“If people want to know who I am, it is all in the work”: Remembering Rickman

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It is with much sadness that the world saw the passing of Alan Rickman, beloved British actor, on the 14th January at age 69 after a battle with cancer. A giant of both stage and screen, the man remained humble while bringing enormous talent to a variety of acting and directing roles that have endeared him to fans across generations. Everyone has a favourite Alan Rickman character, and today The Edge‘s writers came together to recall and commemorate their personal favourites of his works, and the impacts he has left on the world of entertainment and culture.

“Actors are agents of change,” Rickman said. “A film, a piece of theatre, a piece of music, or a book can make a difference. It can change the world.”

 

Harry Potter

For 10 years (2001-2011) Alan Rickman graced our screens over the course of eight films in what will perhaps be his most fondly remembered and recognized role, Professor Severus Snape in the Harry Potter series.

The series allowed Rickman to showcase his incredible range, he portrayed the strict and mean teacher that we all feared in The Philosopher’s StoneThe Chamber of Secrets and The Prisoner of Azkaban. He took a slight step back in The Goblet of Fire and The Order of the Phoenix, but in taking a step back, Rickman was allowed to take a more lighthearted approach and engage in some funner moments which caused us all to start to love Professor Snape a little more than we thought we would – who could forget the Ron Weasley book slap?!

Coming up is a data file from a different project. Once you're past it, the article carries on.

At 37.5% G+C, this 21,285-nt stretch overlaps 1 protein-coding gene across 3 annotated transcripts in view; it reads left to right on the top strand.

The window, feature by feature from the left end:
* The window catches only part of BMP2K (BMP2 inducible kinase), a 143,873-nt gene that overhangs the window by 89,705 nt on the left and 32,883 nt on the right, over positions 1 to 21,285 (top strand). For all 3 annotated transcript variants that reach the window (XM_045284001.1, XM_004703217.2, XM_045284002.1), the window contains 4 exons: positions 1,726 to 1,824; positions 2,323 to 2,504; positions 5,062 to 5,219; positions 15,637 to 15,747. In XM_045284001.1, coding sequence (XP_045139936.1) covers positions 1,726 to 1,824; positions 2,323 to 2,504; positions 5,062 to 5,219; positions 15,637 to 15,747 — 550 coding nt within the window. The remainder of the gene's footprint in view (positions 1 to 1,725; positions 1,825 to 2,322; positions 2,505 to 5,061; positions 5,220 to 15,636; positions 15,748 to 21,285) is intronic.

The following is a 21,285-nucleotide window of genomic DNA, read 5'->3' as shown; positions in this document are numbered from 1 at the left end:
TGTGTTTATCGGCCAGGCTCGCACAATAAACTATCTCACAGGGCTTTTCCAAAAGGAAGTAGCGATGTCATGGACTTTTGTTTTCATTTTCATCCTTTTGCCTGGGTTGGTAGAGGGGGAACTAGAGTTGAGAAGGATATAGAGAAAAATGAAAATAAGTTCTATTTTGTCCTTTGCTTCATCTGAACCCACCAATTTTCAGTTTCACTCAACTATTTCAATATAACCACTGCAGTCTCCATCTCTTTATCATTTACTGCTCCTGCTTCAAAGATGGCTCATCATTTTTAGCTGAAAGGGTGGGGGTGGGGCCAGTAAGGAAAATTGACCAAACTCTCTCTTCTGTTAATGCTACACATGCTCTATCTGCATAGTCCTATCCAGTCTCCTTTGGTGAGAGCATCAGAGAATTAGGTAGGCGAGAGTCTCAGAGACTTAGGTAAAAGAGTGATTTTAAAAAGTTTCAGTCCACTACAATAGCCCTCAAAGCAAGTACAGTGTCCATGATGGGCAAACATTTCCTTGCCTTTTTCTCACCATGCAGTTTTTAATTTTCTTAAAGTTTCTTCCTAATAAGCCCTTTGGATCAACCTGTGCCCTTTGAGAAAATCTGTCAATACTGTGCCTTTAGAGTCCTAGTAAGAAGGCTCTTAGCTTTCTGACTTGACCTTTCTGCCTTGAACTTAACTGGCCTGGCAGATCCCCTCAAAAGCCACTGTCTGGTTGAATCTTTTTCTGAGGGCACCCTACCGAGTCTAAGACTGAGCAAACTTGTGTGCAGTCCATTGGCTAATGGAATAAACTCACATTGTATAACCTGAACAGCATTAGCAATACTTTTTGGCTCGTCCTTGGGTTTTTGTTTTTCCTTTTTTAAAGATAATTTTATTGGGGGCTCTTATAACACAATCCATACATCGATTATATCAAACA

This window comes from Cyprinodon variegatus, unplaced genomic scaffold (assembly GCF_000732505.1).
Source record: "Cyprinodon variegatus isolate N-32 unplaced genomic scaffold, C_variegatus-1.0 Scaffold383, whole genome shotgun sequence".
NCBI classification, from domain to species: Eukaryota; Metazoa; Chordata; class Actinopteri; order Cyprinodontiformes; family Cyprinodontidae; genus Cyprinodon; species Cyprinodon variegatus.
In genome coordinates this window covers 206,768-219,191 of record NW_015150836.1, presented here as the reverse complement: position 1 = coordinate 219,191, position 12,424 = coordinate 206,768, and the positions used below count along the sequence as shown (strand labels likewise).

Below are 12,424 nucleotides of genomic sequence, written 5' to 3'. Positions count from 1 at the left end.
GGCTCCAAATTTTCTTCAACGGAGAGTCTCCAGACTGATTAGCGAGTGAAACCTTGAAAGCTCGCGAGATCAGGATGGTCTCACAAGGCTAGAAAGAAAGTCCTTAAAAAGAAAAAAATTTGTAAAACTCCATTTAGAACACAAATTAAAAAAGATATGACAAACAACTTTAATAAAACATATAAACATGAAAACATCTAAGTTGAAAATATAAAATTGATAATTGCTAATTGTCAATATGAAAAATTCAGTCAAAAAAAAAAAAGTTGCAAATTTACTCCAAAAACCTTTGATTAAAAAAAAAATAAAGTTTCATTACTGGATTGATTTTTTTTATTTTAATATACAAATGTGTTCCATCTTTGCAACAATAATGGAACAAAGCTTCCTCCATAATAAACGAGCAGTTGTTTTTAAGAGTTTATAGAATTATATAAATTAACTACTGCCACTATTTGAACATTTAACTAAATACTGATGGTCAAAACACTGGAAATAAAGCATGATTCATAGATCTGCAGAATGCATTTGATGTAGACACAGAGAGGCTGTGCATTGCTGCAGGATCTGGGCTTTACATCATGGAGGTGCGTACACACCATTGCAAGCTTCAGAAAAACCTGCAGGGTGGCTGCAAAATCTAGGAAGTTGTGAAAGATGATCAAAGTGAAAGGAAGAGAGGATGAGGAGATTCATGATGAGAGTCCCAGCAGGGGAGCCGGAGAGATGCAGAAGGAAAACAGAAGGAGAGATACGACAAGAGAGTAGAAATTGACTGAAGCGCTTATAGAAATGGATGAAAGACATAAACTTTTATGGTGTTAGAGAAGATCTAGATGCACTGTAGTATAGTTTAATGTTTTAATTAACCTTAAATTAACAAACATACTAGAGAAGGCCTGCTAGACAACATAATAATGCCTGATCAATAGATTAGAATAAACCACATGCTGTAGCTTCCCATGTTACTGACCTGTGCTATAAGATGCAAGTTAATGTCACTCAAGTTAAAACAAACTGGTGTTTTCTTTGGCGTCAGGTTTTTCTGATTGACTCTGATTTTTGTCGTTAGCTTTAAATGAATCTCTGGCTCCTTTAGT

However his character was soon thrust back into the forefront with that scene in The Half Blood Prince.

Suffice to say, the love we had for the character (though never Rickman himself) started to wane.

But it was The Deathly Hallows – Part 2 which brought Rickman his finest moments of the role, and his redemption in the eyes of the fans, as he showcased his sinister, heartfelt and grandiose aura in a powerful performance that, at least in the eyes of this writer, deserved an Oscar nomination.

Farewell, Mr Rickman, and thank you for a truly fantastic performance.

Words by David Mitchell-Baker

 

Robin Hood: Prince of Thieves

1991’s Robin Hood: Prince of Thieves has a lot of things wrong with it, but the one thing it got so incredibly, incredibly right was the casting of Alan Rickman as the Sheriff of Nottingham.

He was the classic textbook villain: evil, with a hint of stupidity, and just the right number of stupendously quotable lines in the script. He throws tantrums, he causes a fuss, yet he still manages to be slightly scary in amongst the general hilarity- and I think that’s a testament to Alan Rickman’s acting ability.

Although I, like pretty much every other child born in the 90s, grew up seeing Rickman as Snape- for me, this is the role of his that takes me back to my childhood. This was the role that led to my brother and I constantly trying to imitate the man’s infamous voice so that we could say “I’ll cut your heart out with a spoon” and “call off Christmas!” in the exact right tone.

The role of the Sheriff of Nottingham is one that has been played by an infinite number of actors over the years, and will continue to be interpreted a million different ways in years to come, but Alan- you’ll always be my favourite. You know what, maybe we should call off Christmas in his honour.

Words by Rehana Nurmahi